…a world for themselves, quite independent of and divorced from the individuals, alongside the individuals: the reason for this is that the individuals, whose forces they are, exist split up and in opposition to one another, whilst, on the other hand, these forces are only real forces in the intercourse and association of these individuals.

So, the productive forces are nothing more than the capacities of the members of society, which, like they themselves exist in an environment of Hobbesian conflict and competition. The forces of production are their own individual capacities which, as we earlier wrote, have completely escaped their control as individuals, and evade every attempt by the members of society, singly or in concert, to reestablish control over them within this Hobbesian nightmare.

The revolutionary process has as its objective not to bring the fixed capital of society under its common control: this fixed investment in machinery, buildings, farms, and communications is actually a WORTHLESS CONGLOMERATION OF LIFELESS OBJECTS, which the capitalist, as a matter of routine operation, is constantly forced to devalue and discard under the competitive pressures of the market. Marx’s point is that it is the capacities of the individual members of society which constitutes its true wealth. These capacities must be brought under control in a fashion that is entirely consistent with the actual form in which they exist: as the capacities of each individual in society, indistinguishable from the physical container in which they repose: each individual.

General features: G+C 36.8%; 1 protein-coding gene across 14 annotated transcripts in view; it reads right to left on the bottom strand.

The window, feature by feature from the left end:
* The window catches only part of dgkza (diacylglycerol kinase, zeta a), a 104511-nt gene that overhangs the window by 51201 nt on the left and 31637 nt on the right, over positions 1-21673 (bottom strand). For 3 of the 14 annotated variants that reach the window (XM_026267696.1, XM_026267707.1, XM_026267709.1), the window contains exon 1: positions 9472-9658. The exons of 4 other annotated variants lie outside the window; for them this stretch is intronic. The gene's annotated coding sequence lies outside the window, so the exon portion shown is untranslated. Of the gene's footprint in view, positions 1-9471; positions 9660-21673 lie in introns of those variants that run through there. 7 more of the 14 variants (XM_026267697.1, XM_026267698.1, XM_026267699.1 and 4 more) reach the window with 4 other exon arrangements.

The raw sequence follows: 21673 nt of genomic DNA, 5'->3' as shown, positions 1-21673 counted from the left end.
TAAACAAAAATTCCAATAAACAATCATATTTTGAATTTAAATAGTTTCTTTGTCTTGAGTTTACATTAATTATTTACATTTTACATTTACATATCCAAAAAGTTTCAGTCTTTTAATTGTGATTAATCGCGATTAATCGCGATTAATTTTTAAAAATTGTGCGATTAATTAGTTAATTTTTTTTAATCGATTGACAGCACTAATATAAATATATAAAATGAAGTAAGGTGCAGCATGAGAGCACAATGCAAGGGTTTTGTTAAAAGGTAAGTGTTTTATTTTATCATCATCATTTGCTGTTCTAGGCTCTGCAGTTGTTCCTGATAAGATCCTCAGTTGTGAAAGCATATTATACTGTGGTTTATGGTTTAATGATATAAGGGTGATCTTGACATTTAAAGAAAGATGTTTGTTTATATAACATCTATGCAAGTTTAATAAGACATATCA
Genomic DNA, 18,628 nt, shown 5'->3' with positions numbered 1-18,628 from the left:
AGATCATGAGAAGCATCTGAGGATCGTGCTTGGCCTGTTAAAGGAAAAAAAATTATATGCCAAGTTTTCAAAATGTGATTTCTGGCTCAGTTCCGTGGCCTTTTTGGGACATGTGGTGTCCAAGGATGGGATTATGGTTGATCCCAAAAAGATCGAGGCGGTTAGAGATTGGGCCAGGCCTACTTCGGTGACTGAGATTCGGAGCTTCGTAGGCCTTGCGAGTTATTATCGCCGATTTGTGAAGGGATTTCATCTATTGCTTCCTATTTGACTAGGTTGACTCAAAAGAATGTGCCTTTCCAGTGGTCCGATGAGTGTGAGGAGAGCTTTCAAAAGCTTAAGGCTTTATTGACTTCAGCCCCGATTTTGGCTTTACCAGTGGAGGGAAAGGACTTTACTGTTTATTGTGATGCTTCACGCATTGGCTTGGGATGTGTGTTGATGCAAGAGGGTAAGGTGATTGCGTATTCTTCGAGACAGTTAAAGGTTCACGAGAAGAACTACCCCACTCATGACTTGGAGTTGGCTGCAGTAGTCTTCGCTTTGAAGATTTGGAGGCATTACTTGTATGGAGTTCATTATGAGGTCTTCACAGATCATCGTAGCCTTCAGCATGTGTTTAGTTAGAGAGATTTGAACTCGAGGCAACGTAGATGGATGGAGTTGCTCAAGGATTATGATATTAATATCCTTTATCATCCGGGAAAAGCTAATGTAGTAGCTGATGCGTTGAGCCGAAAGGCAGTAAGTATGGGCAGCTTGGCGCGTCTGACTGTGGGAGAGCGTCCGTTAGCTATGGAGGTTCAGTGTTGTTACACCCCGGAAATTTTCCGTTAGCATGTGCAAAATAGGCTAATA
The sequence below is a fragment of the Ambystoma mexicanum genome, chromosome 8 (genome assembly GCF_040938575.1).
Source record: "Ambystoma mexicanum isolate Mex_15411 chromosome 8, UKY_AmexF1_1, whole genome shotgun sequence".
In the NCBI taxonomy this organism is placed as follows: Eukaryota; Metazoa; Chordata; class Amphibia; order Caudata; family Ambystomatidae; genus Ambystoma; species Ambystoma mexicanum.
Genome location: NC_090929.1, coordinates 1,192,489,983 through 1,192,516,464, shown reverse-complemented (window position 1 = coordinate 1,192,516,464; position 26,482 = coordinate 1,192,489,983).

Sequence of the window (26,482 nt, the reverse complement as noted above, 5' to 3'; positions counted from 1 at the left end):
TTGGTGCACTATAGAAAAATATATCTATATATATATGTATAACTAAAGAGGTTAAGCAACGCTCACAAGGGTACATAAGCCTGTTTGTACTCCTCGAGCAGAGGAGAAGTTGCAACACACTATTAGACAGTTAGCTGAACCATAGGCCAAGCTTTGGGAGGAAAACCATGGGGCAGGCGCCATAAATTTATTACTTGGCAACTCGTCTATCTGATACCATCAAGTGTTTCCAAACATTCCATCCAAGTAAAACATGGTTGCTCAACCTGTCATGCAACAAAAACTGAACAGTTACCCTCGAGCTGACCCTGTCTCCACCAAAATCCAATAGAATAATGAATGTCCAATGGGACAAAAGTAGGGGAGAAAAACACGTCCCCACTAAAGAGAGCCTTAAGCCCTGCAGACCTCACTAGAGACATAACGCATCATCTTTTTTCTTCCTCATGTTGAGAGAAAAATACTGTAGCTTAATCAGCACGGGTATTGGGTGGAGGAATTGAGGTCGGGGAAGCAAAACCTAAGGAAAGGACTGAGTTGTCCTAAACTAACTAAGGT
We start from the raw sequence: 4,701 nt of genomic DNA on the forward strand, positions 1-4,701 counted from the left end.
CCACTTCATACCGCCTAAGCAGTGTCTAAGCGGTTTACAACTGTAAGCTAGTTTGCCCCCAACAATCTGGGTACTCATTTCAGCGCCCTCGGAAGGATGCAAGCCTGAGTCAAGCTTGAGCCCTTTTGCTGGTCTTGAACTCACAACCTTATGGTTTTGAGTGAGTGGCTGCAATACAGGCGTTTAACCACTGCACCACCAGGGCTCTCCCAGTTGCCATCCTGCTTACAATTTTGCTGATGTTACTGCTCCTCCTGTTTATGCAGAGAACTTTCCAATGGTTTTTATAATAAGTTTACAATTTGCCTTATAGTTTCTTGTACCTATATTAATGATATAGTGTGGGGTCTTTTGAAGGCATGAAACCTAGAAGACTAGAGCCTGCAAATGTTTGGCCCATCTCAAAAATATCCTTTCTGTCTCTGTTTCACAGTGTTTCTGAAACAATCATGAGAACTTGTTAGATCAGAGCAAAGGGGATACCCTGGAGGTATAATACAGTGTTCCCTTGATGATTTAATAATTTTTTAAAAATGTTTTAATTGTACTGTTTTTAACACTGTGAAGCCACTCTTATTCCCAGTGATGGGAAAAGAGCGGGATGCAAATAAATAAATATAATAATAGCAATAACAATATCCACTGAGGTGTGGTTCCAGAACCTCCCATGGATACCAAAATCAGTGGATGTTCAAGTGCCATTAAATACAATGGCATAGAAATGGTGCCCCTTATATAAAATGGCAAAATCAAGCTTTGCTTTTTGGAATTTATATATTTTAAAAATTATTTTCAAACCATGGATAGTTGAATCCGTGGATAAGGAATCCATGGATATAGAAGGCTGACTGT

A stateless society begins, therefore, with the individual seizing his own capacities back from this Hobbesian nightmare, and reclaiming them for his own. On this basis alone, free voluntary cooperative association can be constituted. Cooperative association can only be constituted by a society of individuals who are in complete control of their own human capacities as individuals, and, on this basis alone, can freely determine their relations with the rest of society.

To be continued

  1. January 25, 2011 at 1:31 pm

    If, as you say in a later post, Marx “never believed that there would need to be a period of state socialism to achieve a stateless society,” how do you account for The Communist Manifesto, particularly the ten “planks”?

    • January 25, 2011 at 2:30 pm

      The Communist Manifesto is a political program — a statement of the steps communists would take as a political party if they achieved a democratic majority. It is not a statement of Marx’s theory, but only a practical statement of measures necessary at that time to gradually realize voluntary association based n the prevailing conditions of mid-19th Century capitalism. I think too many Marxists have been confusing this limited political program with Marx’s theory, which leads them into a blind alley. Mid-19th Century capitalism was hardly of sufficient development to directly realize communist association, yet, the proletariat was becoming more organized as a class, and appeared intent on gaining political power on its own behalf. What would it need to do? The Communist Manifesto is a detailed practical guide for it at that time. Marx’s theory itself is better stated in its fully developed form in the German Ideology.

      • January 25, 2011 at 3:39 pm

        Thanks for the clarification. BTW, I’m enjoying this series of posts very much.